Francois Truffaut's story of thwarted love and revenge centres on a grief-stricken woman's attempts to avenge the death of her husband. Julie Kohler (Jeanne Moreau) watches her childhood sweetheart gunned down on the steps of the church, moments after they have exchanged their vows. She channels her grief into hatred for her husband's murderers, and tracks them down, to seduce and then dispose of them.

Hell hath no fury like a grieving bride.

Under the scrutiny that any film that carries the name 'Truffaut’ in its credits must endure, The Bride Wore Black reveals itself to be an accomplished B-genre revenge thriller with a compelling lead performance by Jeanne Moreau.

Had the name of (arguably) French New Wave cinema’s greatest proponent not been attached, the film might have faded from memory, its convolutions and plot coincidences perhaps a little too pat for modern tastes. Intense study of Truffaut’s filmography over the last 50 years has continued to bolster the film’s reputation and afford it significance, though some may say far beyond its actual worth.

The strikingly-photogenic Moreau plays Julie Kohler, a stony-faced psychopath on a murder spree, to avenge the death of her groom (Serge Rosseau), who was gunned down on the church steps the day of their wedding. Moreau insinuates herself into the lives of the five men responsible (the film never reveals how she discovered their identities) and offs them in increasingly creative ways – by luring a man over a balcony with her silk scarf, for example, or by bow-&-arrow whilst nude modelling. One sequence, in which she ingratiates herself into a little boy’s home only to murder his father as the child sleeps, indicates Truffaut is definitely working within the dark side of his pop-psyche. The film is more akin to his juvenile-crime drama The 400 Blows (1959) than the film for which he is most celebrated, the buoyant love story Jules et Jim (1962).

Truffaut has openly admitted that The Bride Wore Black is his homage to Alfred Hitchcock; Hitch’s mastery of the artform and skill as a layered-storyteller is revered in Europe. Many of Hitchcock’s trademark flourishes can be found in Truffaut’s film: the blurring of hero and villain archetypes; the immorality at the core of the main protagonists; mordant humour in the grimmest of circumstances (the prison-set payoff is a tongue-in-cheek gem); a stark Bernard Herrmann score; and a lead actress far darker than any of the low-lifes upon whom she unleashes her vengeance.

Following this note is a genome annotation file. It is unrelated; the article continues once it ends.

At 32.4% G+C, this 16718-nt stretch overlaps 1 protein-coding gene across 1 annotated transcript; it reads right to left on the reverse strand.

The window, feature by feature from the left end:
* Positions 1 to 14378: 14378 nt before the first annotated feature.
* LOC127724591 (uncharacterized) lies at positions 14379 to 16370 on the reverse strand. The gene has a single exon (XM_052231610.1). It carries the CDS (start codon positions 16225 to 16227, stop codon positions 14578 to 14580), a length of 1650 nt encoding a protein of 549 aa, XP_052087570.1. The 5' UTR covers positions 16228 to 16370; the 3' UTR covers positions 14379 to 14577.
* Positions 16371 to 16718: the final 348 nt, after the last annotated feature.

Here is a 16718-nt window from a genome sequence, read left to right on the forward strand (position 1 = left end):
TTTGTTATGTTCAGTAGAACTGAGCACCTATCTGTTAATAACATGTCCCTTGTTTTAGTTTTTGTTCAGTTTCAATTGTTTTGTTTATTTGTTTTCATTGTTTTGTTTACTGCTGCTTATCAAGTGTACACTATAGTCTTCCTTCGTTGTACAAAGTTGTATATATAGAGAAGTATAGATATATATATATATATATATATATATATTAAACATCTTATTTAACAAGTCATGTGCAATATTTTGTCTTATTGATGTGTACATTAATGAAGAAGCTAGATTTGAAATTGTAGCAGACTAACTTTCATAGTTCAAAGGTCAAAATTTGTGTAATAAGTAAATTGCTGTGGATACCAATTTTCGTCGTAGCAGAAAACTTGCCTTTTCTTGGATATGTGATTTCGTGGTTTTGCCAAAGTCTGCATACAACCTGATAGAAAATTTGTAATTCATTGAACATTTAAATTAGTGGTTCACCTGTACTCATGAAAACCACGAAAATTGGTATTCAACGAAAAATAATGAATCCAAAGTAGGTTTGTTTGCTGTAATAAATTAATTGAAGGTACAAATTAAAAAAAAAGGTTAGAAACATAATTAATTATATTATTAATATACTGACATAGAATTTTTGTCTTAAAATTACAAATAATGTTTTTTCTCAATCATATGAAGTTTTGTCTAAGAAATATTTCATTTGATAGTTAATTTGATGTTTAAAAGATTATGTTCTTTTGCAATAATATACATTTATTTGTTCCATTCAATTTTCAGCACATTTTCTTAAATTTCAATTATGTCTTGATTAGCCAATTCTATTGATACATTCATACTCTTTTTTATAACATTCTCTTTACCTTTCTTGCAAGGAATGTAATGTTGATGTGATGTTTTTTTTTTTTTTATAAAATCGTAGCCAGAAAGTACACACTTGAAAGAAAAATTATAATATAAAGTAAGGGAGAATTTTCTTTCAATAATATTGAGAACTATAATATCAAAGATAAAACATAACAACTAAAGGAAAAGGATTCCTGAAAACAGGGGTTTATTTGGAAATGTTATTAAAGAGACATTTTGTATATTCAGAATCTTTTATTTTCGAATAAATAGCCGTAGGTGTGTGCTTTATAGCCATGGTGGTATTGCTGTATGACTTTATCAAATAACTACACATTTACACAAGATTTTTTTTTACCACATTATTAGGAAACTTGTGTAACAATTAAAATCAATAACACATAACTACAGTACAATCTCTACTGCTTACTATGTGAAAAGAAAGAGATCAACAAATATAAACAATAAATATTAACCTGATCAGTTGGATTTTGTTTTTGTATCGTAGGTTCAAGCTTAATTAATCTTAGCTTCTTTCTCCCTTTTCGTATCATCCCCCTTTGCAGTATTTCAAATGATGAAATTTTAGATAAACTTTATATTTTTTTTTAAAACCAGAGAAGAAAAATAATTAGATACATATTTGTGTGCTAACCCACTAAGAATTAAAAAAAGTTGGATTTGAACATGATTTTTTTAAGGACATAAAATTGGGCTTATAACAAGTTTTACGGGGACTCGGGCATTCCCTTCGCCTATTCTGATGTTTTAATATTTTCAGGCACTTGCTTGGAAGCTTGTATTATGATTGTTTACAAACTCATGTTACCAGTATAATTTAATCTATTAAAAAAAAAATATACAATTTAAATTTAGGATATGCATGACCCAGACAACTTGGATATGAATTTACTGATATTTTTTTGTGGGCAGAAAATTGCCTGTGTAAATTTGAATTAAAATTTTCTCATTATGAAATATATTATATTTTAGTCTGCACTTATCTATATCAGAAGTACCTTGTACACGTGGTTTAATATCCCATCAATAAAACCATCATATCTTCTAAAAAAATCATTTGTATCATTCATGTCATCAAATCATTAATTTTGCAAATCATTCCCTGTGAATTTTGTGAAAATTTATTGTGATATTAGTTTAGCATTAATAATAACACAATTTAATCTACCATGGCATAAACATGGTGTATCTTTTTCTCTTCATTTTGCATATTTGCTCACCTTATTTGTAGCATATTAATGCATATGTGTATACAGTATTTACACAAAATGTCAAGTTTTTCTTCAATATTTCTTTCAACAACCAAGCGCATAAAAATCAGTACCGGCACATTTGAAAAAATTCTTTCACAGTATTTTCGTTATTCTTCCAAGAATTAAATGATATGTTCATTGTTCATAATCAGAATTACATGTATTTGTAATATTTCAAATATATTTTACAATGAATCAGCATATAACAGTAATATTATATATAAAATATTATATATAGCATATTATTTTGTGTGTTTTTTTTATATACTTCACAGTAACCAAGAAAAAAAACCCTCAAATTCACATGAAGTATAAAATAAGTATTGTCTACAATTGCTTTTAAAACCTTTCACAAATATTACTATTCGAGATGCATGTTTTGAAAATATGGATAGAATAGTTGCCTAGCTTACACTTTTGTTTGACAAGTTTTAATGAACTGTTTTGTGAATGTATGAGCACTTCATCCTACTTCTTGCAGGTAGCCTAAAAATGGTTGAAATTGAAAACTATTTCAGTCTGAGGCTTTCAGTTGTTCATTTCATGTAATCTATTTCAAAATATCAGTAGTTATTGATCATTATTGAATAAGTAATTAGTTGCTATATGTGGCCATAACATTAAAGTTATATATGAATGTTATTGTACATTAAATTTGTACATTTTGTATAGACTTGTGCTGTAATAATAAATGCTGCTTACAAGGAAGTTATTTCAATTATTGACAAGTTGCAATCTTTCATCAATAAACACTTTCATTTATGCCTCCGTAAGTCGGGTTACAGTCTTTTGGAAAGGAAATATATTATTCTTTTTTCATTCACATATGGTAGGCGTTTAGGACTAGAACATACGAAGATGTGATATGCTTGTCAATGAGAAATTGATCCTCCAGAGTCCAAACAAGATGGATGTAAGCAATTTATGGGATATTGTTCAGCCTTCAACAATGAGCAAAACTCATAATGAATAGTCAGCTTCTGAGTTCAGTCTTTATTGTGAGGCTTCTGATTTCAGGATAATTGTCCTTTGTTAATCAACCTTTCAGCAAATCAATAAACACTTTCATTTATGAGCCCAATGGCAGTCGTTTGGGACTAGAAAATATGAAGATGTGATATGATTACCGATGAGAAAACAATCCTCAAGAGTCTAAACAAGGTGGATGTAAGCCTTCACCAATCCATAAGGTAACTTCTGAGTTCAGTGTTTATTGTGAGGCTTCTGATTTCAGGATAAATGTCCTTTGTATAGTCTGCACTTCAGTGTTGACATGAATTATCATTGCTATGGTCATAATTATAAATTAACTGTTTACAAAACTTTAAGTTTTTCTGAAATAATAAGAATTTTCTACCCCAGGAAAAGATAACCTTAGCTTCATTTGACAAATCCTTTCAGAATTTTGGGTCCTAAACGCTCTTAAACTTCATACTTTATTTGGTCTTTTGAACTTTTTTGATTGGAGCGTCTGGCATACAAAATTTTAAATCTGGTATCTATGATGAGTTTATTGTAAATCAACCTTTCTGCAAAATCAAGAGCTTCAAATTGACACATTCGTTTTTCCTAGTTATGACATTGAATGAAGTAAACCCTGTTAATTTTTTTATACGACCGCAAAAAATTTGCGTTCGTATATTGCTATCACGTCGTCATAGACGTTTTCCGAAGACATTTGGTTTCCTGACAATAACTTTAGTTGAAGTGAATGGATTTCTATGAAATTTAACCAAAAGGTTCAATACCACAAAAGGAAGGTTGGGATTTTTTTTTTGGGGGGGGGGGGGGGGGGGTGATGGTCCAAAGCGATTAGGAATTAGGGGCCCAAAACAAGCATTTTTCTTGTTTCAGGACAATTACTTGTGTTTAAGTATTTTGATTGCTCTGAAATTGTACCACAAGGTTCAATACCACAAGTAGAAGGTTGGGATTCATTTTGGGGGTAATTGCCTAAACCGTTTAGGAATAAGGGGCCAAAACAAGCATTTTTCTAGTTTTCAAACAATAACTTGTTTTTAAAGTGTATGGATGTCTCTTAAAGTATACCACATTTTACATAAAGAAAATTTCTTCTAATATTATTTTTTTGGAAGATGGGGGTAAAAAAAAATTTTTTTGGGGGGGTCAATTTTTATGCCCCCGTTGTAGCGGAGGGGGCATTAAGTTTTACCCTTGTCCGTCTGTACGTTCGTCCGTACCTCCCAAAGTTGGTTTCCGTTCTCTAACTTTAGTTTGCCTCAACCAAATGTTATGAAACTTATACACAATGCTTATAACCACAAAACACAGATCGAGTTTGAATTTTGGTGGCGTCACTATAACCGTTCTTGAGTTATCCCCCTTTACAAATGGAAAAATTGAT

If all this sounds familiar to Tarantinophiles, there are definite similarities to the Kill Bill films. This despite Tarantino swearing his revenge fantasies were not inspired by Truffaut’s work – a claim that is a little hard to swallow from a man whose entire oeuvre has been one big nod to a century of popular cinema. In a 2003 interview with Japanese journalist Tomohiro Machiyama, Tarantino claimed to have never seen The Bride Wore Black. 'The reason I've never seen it is because I've just never been a huge Truffaut fan," said QT. 'I'm not rejecting it; I just never saw it."

Which seems particularly odd, given The Bride Wore Black is one of Truffaut’s most outwardly accessible films. Populist cinema and auteurism aren’t always comfortable bedfellows, as evidenced by Truffaut’s own travails within the Hollywood system (his ambitious but underwhelming 1966 film, Fahrenheit 451, the most telling example). But, in exhibiting Truffaut’s respect for the influence of American film language on world cinema, The Bride Wore Black finds a dark yet entertaining balance between B-movie conventions and his European film sensibilities.


1 hour 48 min